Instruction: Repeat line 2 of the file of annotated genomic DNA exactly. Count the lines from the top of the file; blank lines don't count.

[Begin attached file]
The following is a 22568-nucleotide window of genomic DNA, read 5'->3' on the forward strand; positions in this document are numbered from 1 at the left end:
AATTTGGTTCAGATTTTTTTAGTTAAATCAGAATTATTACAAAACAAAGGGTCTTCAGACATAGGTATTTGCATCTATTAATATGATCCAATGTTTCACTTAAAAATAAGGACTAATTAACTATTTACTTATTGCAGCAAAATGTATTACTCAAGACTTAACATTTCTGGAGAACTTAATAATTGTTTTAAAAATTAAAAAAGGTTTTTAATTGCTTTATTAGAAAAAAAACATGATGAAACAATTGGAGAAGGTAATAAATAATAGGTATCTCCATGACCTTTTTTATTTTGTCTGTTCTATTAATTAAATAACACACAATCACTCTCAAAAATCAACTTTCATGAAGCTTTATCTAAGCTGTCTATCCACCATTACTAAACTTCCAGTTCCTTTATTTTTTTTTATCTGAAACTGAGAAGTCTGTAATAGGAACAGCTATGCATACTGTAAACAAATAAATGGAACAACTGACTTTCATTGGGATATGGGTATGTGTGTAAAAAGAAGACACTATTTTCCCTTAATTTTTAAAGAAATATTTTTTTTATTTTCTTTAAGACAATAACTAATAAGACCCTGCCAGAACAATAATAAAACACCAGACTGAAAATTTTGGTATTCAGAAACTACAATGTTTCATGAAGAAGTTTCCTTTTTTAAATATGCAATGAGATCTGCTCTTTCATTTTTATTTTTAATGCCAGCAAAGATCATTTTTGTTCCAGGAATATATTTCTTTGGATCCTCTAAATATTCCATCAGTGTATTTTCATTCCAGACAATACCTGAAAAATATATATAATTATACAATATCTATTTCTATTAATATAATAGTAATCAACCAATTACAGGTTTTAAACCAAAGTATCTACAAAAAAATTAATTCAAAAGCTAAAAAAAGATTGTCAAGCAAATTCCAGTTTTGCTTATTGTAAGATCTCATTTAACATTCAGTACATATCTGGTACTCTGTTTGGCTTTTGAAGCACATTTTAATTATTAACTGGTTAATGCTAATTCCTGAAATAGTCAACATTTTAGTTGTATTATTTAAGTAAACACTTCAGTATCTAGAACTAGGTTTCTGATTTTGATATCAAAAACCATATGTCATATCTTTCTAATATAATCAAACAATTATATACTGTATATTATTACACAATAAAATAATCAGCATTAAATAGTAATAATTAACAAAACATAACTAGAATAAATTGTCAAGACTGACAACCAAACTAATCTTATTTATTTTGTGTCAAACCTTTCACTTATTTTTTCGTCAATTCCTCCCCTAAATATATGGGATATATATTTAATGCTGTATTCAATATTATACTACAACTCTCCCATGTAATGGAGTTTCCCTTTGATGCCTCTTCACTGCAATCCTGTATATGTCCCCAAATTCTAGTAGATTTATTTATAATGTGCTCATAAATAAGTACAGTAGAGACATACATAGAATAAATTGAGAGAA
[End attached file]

AATTTGGTTCAGATTTTTTTAGTTAAATCAGAATTATTACAAAACAAAGGGTCTTCAGACATAGGTATTTGCATCTATTAATATGATCCAATGTTTCACTTAAAAATAAGGACTAATTAACTATTTACTTATTGCAGCAAAATGTATTACTCAAGACTTAACATTTCTGGAGAACTTAATAATTGTTTTAAAAATTAAAAAAGGTTTTTAATTGCTTTATTAGAAAAAAAACATGATGAAACAATTGGAGAAGGTAATAAATAATAGGTATCTCCATGACCTTTTTTATTTTGTCTGTTCTATTAATTAAATAACACACAATCACTCTCAAAAATCAACTTTCATGAAGCTTTATCTAAGCTGTCTATCCACCATTACTAAACTTCCAGTTCCTTTATTTTTTTTTATCTGAAACTGAGAAGTCTGTAATAGGAACAGCTATGCATACTGTAAACAAATAAATGGAACAACTGACTTTCATTGGGATATGGGTATGTGTGTAAAAAGAAGACACTATTTTCCCTTAATTTTTAAAGAAATATTTTTTTTATTTTCTTTAAGACAATAACTAATAAGACCCTGCCAGAACAATAATAAAACACCAGACTGAAAATTTTGGTATTCAGAAACTACAATGTTTCATGAAGAAGTTTCCTTTTTTAAATATGCAATGAGATCTGCTCTTTCATTTTTATTTTTAATGCCAGCAAAGATCATTTTTGTTCCAGGAATATATTTCTTTGGATCCTCTAAATATTCCATCAGTGTATTTTCATTCCAGACAATACCTGAAAAATATATATAATTATACAATATCTATTTCTATTAATATAATAGTAATCAACCAATTACAGGTTTTAAACCAAAGTATCTACAAAAAAATTAATTCAAAAGCTAAAAAAAGATTGTCAAGCAAATTCCAGTTTTGCTTATTGTAAGATCTCATTTAACATTCAGTACATATCTGGTACTCTGTTTGGCTTTTGAAGCACATTTTAATTATTAACTGGTTAATGCTAATTCCTGAAATAGTCAACATTTTAGTTGTATTATTTAAGTAAACACTTCAGTATCTAGAACTAGGTTTCTGATTTTGATATCAAAAACCATATGTCATATCTTTCTAATATAATCAAACAATTATATACTGTATATTATTACACAATAAAATAATCAGCATTAAATAGTAATAATTAACAAAACATAACTAGAATAAATTGTCAAGACTGACAACCAAACTAATCTTATTTATTTTGTGTCAAACCTTTCACTTATTTTTTCGTCAATTCCTCCCCTAAATATATGGGATATATATTTAATGCTGTATTCAATATTATACTACAACTCTCCCATGTAATGGAGTTTCCCTTTGATGCCTCTTCACTGCAATCCTGTATATGTCCCCAAATTCTAGTAGATTTATTTATAATGTGCTCATAAATAAGTACAGTAGAGACATACATAGAATAAATTGAGAGAA